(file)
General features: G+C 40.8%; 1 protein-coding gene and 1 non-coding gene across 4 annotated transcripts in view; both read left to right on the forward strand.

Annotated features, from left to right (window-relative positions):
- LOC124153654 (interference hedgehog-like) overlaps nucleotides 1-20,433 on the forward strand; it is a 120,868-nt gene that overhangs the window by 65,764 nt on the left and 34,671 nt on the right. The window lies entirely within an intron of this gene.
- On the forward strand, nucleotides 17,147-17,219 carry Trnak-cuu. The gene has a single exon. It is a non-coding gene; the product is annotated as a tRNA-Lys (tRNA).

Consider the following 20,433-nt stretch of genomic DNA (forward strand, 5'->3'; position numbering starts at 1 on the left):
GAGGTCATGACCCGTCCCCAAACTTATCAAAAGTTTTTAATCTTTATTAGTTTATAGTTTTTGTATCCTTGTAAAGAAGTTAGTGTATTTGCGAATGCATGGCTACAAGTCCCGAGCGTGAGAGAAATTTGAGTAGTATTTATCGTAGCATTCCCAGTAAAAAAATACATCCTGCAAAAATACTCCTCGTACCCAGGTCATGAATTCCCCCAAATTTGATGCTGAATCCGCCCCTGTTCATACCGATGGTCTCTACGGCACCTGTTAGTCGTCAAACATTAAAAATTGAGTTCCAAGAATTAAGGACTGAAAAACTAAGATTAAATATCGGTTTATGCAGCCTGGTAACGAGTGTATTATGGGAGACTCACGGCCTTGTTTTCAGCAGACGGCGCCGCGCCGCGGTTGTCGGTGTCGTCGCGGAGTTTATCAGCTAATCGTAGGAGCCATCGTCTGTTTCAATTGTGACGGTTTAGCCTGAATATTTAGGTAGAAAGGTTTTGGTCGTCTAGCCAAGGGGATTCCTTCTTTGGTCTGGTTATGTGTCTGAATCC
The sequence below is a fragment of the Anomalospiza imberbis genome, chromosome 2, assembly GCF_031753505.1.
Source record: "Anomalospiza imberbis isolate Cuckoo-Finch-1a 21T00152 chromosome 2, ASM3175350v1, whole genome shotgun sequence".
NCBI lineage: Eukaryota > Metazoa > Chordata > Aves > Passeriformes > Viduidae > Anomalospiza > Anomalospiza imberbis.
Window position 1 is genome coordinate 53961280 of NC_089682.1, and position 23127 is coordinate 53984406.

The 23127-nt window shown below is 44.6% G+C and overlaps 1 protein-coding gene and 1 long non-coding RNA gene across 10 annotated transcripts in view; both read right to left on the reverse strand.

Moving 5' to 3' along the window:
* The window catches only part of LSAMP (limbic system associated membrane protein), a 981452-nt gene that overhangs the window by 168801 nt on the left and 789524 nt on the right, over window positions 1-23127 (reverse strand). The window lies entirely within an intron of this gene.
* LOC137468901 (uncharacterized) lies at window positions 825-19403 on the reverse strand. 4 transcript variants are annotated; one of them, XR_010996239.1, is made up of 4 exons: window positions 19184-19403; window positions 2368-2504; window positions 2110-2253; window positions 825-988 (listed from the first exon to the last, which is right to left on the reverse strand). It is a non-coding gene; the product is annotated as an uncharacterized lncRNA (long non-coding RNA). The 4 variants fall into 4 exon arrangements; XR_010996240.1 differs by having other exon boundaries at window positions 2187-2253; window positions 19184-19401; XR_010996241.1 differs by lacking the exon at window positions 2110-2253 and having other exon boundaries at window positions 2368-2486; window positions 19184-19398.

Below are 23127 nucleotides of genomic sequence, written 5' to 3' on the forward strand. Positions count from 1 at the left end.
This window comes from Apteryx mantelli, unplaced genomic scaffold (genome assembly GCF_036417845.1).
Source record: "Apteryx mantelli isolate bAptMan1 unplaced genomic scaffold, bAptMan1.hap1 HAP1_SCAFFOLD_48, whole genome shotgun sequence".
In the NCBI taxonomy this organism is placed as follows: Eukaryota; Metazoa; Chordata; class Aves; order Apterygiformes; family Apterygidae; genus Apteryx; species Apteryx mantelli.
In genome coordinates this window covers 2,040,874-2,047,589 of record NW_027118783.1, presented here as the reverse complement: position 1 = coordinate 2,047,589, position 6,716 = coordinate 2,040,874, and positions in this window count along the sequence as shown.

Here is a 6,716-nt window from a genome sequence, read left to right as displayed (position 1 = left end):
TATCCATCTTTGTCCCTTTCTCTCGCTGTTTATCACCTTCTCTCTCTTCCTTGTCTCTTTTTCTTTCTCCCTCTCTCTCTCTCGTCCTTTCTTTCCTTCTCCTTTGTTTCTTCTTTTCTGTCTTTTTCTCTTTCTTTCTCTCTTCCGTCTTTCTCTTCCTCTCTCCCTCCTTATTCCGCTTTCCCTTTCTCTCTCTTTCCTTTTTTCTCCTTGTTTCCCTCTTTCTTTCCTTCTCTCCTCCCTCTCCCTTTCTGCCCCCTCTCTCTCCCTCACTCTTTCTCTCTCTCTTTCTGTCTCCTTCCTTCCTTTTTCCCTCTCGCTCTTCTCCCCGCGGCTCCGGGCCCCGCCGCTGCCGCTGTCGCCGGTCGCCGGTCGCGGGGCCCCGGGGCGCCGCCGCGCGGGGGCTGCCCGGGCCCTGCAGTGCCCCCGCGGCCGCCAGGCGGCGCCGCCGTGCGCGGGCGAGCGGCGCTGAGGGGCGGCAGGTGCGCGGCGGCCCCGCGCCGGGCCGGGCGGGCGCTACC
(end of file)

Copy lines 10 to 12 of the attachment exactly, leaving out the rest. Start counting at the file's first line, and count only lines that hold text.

Window position 1 is genome coordinate 53961280 of NC_089682.1, and position 23127 is coordinate 53984406.

The 23127-nt window shown below is 44.6% G+C and overlaps 1 protein-coding gene and 1 long non-coding RNA gene across 10 annotated transcripts in view; both read right to left on the reverse strand.

Moving 5' to 3' along the window: